Evolution of the Late Miocene Mediterranean–Atlantic gateways and their impact on regional and global environmental change

Flecker, Rachel and Krijgsman, Wout and Capella, Walter and de Castro Martíns, Cesar and Dmitrieva, Evelina and Mayser, Jan Peter and Marzocchi, Alice and Modestou, Sevasti and Ochoa, Diana and Simon, Dirk and Tulbure, Maria and van den Berg, Bas and van der Schee, Marlies and de Lange, Gert and Ellam, Robert and Govers, Rob and Gutjahr, Marcus and Hilgen, Frits and Kouwenhoven, Tanja and Lofi, Johanna and Meijer, Paul and Sierro, Francisco J. and Bachiri, Naima and Barhoun, Nadia and Alami, Abdelwahid Chakor and Chacon, Beatriz and Flores, Jose A. and Gregory, John and Howard, James and Lunt, Dan and Ochoa, Maria and Pancost, Rich and Vincent, Stephen and Yousfi, Mohamed Zakaria (2015) Evolution of the Late Miocene Mediterranean–Atlantic gateways and their impact on regional and global environmental change. Earth-Science Reviews, 150. pp. 365-392. ISSN 0012-8252 DOI https://doi.org/10.1016/j.earscirev.2015.08.007

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Marine gateways play a critical role in the exchange of water, heat, salt and nutrients between oceans and seas. As a result, changes in gateway geometry can significantly alter both the pattern of global ocean circulation and associated heat transport and climate, as well as having a profound impact on local environmental conditions. Mediterranean–Atlantic marine corridors that pre-date the modern Gibraltar Strait, closed during the Late Miocene and are now exposed on land in northern Morocco and southern Spain. The restriction and closure of these Miocene connections resulted in extreme salinity fluctuations in the Mediterranean, leading to the precipitation of thick evaporites. This event is known as the Messinian Salinity Crisis (MSC). The evolution and closure of the Mediterranean–Atlantic gateways are a critical control on the MSC, but at present the location, geometry and age of these gateways are still highly controversial, as is the impact of changing Mediterranean outflow on Northern Hemisphere circulation. Here, we present a comprehensive overview of the evolution of the Late Miocene gateways and the nature of Mediterranean–Atlantic exchange as deduced from published studies focussed both on the sediments preserved within the fossil corridors and inferences that can be derived from data in the adjacent basins. We also consider the possible impact of evolving exchange on both the Mediterranean and global climate and highlight the main enduring challenges for reconstructing past Mediterranean–Atlantic exchange.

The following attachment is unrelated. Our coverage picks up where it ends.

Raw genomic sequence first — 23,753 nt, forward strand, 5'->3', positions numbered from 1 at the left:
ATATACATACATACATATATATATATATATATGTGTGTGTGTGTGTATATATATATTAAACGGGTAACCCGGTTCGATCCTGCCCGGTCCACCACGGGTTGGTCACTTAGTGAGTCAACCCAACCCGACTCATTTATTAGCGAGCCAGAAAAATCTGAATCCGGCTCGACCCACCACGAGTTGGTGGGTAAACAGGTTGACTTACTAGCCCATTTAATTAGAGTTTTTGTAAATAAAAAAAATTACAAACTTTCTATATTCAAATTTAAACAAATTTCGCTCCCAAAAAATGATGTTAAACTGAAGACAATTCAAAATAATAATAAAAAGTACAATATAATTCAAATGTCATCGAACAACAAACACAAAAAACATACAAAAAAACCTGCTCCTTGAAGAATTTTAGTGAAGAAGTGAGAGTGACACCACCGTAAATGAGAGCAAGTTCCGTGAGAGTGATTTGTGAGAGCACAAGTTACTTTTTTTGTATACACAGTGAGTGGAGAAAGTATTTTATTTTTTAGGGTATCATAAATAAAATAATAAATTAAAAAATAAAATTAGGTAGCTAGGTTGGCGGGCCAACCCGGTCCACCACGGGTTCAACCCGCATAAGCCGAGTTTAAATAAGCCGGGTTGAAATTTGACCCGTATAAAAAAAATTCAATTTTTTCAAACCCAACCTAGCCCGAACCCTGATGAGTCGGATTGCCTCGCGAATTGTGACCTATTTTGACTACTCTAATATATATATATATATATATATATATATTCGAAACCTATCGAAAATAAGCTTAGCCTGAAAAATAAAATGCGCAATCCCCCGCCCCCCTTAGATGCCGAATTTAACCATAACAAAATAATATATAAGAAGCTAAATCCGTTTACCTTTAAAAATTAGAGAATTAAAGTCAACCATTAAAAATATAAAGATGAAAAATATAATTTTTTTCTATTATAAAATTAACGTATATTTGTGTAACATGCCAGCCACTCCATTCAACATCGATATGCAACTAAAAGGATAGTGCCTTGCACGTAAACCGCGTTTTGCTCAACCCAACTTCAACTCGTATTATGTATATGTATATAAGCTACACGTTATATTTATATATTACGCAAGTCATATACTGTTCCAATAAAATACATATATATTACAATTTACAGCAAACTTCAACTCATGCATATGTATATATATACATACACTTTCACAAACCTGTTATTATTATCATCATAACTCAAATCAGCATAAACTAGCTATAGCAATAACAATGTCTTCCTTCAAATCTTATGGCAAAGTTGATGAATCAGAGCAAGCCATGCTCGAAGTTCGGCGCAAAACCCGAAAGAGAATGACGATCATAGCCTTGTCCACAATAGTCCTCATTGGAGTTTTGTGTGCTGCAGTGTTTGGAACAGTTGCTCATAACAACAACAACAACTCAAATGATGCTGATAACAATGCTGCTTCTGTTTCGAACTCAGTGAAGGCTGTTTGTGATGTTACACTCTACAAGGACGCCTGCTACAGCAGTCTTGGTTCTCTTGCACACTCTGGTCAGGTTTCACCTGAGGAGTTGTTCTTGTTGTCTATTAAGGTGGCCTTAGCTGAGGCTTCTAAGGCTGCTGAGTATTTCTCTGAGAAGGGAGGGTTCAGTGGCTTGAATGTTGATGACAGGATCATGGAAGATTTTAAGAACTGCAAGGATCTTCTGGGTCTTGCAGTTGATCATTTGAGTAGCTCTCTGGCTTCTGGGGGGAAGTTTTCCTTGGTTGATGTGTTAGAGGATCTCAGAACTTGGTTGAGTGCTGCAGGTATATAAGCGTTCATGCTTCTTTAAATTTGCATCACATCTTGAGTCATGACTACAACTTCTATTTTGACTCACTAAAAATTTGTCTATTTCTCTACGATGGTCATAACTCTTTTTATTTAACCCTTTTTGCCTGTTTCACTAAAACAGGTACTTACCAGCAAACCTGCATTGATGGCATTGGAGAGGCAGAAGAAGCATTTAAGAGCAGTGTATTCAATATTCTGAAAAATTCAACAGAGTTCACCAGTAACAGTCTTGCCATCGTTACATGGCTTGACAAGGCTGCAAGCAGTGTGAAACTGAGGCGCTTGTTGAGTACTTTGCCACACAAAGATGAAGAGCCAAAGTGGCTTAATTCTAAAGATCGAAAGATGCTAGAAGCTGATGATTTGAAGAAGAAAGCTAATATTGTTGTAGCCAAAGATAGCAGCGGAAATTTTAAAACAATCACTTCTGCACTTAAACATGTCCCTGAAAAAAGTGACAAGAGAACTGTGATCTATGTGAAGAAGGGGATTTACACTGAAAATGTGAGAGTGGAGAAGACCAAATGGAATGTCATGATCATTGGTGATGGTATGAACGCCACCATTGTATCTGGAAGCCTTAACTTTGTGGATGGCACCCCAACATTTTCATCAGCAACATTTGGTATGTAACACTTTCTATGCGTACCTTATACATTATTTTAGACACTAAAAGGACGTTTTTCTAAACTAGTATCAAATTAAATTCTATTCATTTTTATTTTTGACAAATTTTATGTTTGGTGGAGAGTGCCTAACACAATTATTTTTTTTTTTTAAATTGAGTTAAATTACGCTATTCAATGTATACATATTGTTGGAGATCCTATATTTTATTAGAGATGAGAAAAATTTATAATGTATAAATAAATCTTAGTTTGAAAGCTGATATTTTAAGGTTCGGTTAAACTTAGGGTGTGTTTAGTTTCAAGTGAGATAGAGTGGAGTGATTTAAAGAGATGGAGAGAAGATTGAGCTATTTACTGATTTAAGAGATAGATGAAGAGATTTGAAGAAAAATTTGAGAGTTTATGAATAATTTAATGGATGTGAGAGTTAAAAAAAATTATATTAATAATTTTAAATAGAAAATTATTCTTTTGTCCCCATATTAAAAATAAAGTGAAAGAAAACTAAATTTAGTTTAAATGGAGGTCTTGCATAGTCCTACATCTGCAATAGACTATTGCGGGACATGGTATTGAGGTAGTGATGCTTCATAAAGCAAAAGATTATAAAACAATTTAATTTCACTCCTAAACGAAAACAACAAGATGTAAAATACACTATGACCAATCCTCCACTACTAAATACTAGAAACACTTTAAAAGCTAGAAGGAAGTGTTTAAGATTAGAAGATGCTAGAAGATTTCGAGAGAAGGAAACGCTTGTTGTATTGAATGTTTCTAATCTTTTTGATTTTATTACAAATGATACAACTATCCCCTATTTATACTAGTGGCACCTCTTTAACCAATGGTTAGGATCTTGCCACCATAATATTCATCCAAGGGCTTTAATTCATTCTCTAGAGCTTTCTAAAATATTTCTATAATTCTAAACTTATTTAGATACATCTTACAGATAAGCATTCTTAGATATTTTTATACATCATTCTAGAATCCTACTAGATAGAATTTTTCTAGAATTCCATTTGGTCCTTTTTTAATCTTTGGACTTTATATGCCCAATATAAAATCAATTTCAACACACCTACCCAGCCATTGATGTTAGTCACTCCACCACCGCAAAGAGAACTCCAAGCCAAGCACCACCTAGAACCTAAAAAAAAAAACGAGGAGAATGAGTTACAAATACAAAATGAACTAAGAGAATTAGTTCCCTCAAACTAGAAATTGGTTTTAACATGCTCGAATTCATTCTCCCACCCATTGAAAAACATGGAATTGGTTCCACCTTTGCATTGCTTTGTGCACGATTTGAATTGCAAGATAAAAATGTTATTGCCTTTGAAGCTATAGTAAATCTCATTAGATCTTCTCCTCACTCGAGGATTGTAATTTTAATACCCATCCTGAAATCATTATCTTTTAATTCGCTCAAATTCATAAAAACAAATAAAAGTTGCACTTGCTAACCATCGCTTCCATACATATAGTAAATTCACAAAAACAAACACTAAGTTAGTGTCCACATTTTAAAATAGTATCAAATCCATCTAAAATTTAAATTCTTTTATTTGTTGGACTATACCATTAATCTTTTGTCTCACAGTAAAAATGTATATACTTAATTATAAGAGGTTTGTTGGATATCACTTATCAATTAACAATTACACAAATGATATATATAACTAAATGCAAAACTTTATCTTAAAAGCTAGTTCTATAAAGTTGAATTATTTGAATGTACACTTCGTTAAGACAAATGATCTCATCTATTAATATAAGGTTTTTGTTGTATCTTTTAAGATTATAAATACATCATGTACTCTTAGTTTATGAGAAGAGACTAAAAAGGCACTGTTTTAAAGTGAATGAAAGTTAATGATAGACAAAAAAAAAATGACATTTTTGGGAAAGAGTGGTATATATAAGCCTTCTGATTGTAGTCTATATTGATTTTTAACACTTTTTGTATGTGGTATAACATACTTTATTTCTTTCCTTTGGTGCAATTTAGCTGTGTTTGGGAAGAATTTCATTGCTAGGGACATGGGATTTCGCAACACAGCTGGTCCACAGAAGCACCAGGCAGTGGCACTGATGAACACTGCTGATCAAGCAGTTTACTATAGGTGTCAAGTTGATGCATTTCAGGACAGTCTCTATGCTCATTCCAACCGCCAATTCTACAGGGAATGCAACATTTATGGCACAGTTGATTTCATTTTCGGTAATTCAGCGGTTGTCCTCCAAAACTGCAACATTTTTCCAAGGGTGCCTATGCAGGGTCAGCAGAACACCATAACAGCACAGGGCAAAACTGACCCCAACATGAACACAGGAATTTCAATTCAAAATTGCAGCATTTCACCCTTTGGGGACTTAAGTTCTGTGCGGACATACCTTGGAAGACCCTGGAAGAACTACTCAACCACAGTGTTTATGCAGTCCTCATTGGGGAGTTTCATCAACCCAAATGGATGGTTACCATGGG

Item Type: Article
Uncontrolled Keywords: 2015AREP; IA69; CASP;
Subjects: 02 - Geodynamics, Geophysics and Tectonics
Divisions: 02 - Geodynamics, Geophysics and Tectonics
Journal or Publication Title: Earth-Science Reviews
Volume: 150
Page Range: pp. 365-392
Identification Number: https://doi.org/10.1016/j.earscirev.2015.08.007
Depositing User: Sarah Humbert
Date Deposited: 25 Sep 2015 16:34
Last Modified: 29 Sep 2015 15:48
URI: http://eprints.esc.cam.ac.uk/id/eprint/3499

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